Business and industry say its interests are not being considered in government – indigenous negotiations

Aug 19, 2022 | 15 comments

The leaders of Ecuador business organizations worry that their interests are being ignored in the ongoing talks between the government and indigenous organizations. “They are talking about imposing cost controls on hundreds of products and the companies that produce and manufacture them have no place at the table,” says Christian Wahli, president of the Ecuador Association of Food and Beverage Manufacturers.

Business and industry leaders say they should be represented in negotiations with indigenous gruops.

According th Wahli, the livelihood of thousands of companies and millions of workers are at stake. “If the proposals presented by Conaie are accepted, Ecuador would be reduced to the failed state status of Venezuela and Cuba, where informal and black markets would dominate the production and sale of food and other essential products,” he says. “We are very uncomfortable that we are not being consulted in the discussions.”

Wahli says there are agreements that can be reached between government and indigenous negotiators and that changes are needed in the current system of price controls. “There needs to be support for underprivileged population,” he says. “This is matter of fairness. On the other hand, we cannot tear down the productive system that employees a large portion of the country’s workforce and we cannot revisit agreements we have already made in trade agreements. This would be sheer madness. We cannot allow those representing seven percent of the population to dictate the rules for the market and for the rest of the country.”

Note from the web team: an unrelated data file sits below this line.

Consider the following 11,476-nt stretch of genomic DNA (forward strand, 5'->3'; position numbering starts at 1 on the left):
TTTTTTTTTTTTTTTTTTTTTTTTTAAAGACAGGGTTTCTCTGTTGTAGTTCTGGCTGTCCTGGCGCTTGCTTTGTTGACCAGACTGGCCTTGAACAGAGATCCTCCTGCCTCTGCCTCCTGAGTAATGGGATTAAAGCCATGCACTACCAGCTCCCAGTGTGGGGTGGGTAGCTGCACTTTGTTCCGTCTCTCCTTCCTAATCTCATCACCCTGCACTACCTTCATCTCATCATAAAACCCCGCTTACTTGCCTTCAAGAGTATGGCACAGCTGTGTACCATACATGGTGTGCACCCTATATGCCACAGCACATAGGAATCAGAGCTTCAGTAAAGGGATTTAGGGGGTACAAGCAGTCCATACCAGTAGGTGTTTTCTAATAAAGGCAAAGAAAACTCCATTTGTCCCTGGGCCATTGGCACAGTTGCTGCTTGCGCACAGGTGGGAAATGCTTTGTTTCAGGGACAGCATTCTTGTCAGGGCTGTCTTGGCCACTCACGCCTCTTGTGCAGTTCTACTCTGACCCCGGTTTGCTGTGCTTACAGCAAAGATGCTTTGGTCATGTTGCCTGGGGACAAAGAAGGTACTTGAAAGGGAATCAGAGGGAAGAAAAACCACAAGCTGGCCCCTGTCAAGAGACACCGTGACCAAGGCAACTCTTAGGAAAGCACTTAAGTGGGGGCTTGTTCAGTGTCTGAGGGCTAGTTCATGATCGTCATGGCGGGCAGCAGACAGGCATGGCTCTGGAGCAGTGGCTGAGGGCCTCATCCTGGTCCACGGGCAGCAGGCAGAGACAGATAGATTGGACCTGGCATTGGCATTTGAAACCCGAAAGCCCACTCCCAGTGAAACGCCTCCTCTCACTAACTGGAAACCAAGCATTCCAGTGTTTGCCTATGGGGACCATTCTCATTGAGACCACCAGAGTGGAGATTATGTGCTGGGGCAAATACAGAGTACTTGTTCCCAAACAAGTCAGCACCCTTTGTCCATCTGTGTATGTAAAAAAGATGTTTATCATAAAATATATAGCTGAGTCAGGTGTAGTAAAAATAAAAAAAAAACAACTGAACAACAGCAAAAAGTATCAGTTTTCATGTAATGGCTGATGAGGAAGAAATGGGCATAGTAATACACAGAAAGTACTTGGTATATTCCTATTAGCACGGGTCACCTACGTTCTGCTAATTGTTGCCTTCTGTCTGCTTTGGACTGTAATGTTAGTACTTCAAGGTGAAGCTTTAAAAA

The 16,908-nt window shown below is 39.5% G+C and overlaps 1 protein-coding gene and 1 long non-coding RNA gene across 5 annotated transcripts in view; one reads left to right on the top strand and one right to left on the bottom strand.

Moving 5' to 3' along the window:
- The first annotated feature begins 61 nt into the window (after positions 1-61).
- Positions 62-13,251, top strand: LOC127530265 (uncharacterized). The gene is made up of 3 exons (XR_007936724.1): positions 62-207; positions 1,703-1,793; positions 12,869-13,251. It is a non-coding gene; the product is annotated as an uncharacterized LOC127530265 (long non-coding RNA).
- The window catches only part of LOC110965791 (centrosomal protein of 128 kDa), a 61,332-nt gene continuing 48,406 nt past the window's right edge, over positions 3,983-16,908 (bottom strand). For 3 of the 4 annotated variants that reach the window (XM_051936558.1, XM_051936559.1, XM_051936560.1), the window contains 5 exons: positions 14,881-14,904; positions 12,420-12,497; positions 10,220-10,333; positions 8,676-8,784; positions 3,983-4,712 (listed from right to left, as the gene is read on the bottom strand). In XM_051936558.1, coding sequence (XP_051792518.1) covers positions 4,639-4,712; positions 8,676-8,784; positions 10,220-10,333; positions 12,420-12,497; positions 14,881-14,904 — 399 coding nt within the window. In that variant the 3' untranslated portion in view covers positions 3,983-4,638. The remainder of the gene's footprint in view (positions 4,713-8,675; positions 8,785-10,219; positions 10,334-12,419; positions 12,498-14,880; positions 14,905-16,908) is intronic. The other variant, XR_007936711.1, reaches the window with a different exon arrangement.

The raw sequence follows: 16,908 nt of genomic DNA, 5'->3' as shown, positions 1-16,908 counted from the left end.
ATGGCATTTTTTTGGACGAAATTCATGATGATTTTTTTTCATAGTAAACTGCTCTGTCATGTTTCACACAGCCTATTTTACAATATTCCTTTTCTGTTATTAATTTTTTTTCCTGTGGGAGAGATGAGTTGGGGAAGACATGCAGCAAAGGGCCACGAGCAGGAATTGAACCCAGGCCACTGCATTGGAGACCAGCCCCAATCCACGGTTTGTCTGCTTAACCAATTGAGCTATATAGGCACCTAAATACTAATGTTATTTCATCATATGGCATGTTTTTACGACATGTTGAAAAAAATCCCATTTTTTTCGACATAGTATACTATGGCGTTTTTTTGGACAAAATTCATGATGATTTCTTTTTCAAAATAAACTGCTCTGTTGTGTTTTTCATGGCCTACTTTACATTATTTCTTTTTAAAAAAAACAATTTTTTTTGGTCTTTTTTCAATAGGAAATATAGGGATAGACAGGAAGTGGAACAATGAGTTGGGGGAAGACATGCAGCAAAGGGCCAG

University of Guayaquil economist Carla González agrees that business should be represented in the talks. “I don’t worry that the government will agree to all the Conaie demands but I believe leaders of the productive sector should be represented due to their importance to the economy,” she says. “Many of the price control demands are unrealistic and cannot, in fact, be implemented since they involve international market factors. This is why representatives of business should be allowed to share their perspective.”

Wahli claims that reducing restrictions on industry and revising employment laws are the best way to advance the interest of the indigenous and poor population. “Eliminate the red tape, reduce the regulations and change the rules that restrict employment, and you will see price reductions that will benefit everyone,” he says. “This is where the talks should focus. Price controls are useless without changes that will encourage the agricultural and production sectors to improve their processes and prices.”

In the government-indigenous talks, González says Ecuador cannot be considered in isolation. “We must look at international conditions and international markets, since we are inextricably connected with them,” she says. “Consider the huge impact the war in Ukraine is having on banana export and fertilizer imports. Consider the high inflation rate caused by the war and the pandemic. Consider the devastation to the transportation interests, internationally and domestically, caused by high fuel costs. Conaie says we should ignore these things but they cannot be ignored.”


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